While you want to make sure those you love have the care and support they need, there is no way around it, caregiving is a tough job. Meeting all the physical and emotional needs of someone is a huge challenge and one that may seem impossible on your own. Luckily, there are many services designed to help caregivers. From support groups to physical and financial assistance, there are programs and resources that offer caregiver support.
Caregiver Support Groups
- Support groups for specific conditions. If you are caring for a loved one with a certain condition, such as stroke or heart failure, you may be able to join a support group specific to that disease. For more information, visit disease websites or those of charities that support the condition.
- Groups for certain caregivers. There is no one-size-fits-all when it comes to caregivers. Everyone has their own story and their own unique challenges. Whether you are a working daughter, young adult, spouse, or member of the LGBTQ community, it is important to find a group that understands your situation and offers tips and solutions that work for you. Working Daughter is a support community for women struggling to balance a career and life while caregiving. According to the National Alliance for Caregiving, even millennials are finding themselves in the caregiving roll. The average age for millennial caregivers is 30. They are often single, typically working fulltime at an hourly position. Millennials can join a virtual LinkedIn support group that meets every two weeks on Tuesdays.
- Caregivers for veterans. If you are caring for a veteran who is enrolled in VA health care, you can connect with other caregivers and receive support from a professional care team at the Program of General Caregiver Support Services.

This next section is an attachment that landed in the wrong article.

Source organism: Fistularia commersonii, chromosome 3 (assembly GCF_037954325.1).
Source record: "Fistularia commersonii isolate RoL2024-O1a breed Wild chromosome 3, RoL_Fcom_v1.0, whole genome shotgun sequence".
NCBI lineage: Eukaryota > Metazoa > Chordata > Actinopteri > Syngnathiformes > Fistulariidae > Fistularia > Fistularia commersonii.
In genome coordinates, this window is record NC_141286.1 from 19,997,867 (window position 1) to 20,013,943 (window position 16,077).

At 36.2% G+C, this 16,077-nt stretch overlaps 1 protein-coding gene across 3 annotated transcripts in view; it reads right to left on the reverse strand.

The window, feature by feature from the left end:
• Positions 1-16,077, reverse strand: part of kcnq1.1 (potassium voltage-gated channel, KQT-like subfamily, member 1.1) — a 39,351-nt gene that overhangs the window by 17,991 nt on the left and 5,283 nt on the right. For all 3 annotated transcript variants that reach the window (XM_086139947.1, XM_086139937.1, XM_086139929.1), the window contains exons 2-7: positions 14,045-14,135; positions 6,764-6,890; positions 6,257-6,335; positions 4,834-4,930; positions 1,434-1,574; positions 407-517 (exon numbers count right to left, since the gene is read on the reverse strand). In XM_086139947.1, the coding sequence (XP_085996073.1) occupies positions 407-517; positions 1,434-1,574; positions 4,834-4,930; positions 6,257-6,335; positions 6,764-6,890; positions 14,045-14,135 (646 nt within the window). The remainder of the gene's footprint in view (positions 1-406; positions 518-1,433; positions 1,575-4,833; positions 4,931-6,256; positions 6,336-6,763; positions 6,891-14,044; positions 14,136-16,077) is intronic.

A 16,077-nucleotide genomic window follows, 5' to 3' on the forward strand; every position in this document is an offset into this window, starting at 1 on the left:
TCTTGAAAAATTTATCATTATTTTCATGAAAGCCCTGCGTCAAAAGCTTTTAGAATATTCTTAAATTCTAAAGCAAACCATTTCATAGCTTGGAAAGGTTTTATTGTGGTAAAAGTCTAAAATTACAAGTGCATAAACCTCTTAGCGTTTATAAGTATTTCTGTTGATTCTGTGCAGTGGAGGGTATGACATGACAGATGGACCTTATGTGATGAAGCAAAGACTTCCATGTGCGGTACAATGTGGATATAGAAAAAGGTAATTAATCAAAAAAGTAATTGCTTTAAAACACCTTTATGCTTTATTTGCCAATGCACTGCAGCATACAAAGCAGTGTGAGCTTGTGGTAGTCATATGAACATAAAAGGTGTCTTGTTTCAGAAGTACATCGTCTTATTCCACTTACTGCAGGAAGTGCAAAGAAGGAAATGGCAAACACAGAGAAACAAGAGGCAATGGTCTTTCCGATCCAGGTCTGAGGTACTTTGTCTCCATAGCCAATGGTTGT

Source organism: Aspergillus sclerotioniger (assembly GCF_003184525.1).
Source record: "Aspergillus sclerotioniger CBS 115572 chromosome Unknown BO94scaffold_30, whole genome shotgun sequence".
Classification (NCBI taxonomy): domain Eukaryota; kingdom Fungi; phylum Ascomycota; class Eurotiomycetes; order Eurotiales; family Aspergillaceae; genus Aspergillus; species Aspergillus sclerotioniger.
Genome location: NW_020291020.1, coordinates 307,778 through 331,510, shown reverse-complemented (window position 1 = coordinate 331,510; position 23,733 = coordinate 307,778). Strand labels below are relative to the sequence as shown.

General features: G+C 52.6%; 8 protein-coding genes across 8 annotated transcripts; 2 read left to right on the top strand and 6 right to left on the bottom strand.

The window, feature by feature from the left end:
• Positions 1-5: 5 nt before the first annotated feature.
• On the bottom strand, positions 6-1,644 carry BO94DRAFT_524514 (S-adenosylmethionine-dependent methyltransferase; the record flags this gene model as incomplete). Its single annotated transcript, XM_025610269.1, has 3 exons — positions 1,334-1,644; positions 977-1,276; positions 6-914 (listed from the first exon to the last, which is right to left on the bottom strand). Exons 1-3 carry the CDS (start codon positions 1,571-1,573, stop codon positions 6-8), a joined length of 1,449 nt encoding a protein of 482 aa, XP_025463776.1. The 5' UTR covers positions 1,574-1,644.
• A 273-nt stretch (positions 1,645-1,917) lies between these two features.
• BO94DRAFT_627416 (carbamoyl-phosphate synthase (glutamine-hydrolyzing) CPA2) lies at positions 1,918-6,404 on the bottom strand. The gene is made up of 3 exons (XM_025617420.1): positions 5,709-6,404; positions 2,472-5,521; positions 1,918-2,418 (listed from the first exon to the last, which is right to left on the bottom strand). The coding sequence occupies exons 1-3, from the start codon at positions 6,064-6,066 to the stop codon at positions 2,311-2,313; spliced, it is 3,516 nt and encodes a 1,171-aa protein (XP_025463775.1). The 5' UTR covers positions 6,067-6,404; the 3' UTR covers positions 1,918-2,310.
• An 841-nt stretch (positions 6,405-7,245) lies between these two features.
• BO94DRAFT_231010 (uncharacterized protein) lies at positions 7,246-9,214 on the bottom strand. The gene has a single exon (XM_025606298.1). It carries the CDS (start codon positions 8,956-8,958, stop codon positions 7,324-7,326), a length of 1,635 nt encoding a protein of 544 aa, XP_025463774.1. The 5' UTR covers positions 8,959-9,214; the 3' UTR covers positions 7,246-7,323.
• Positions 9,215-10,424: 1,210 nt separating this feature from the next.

Financial Help for Caregivers
There are government programs and insurance policies that pay family and friends for caregiving in some cases. If eligible, a caregiver may be paid for carrying out tasks such as personal care, medication administration, cooking and cleaning.
- State Medicaid. Although it varies from state-to-state, the program is often called a consumer-directed personal assistance program. To learn more, visit Medicaid or CHIP information.
- Veteran programs. Veterans who qualify can get assistance with personal care services and activities of daily living through Veteran Directed Care. Veterans who receive a VA pension and meet certain qualifications, such as limited eyesight or require help with daily activities, may be eligible for assistance through the Aid and Attendance Benefits program.
- Long-term care insurance. If your loved one has a long-term care policy, family members may receive payment for caregiving. Contact your insurance agent to confirm whether your family member is eligible for this benefit.
Caring for a loved one with dementia or Alzheimer’s presents special challenges. For information about caring for those with early, mid, or late-stage Alzheimer’s or dementia, visit the Alzheimer’s Association.
Respite care provides a needed break for primary caregivers. You may need time away for an afternoon or an extended period. Respite care can be provided in-home, at a healthcare facility or at an adult daycare center. Respite services may charge an hourly rate or bill by the day or week. This care is not typically covered by insurance plans. Medicare and Medicaid may provide assistance in some cases. To locate respite services in your community, visit the ARCH (Access to Respite Care) National Respite Locator Service.
Caregiving is a fulltime job, and everyone needs a break from time-to-time. Even if respite care is not available in your area or not affordable, consider asking family members or friends to occasionally step in to lend a hand.
The content of this site is for informational purposes only and should not be taken as professional medical advice. Always seek the advice of your physician or other qualified healthcare provider with any questions you may have regarding any medical conditions or treatments.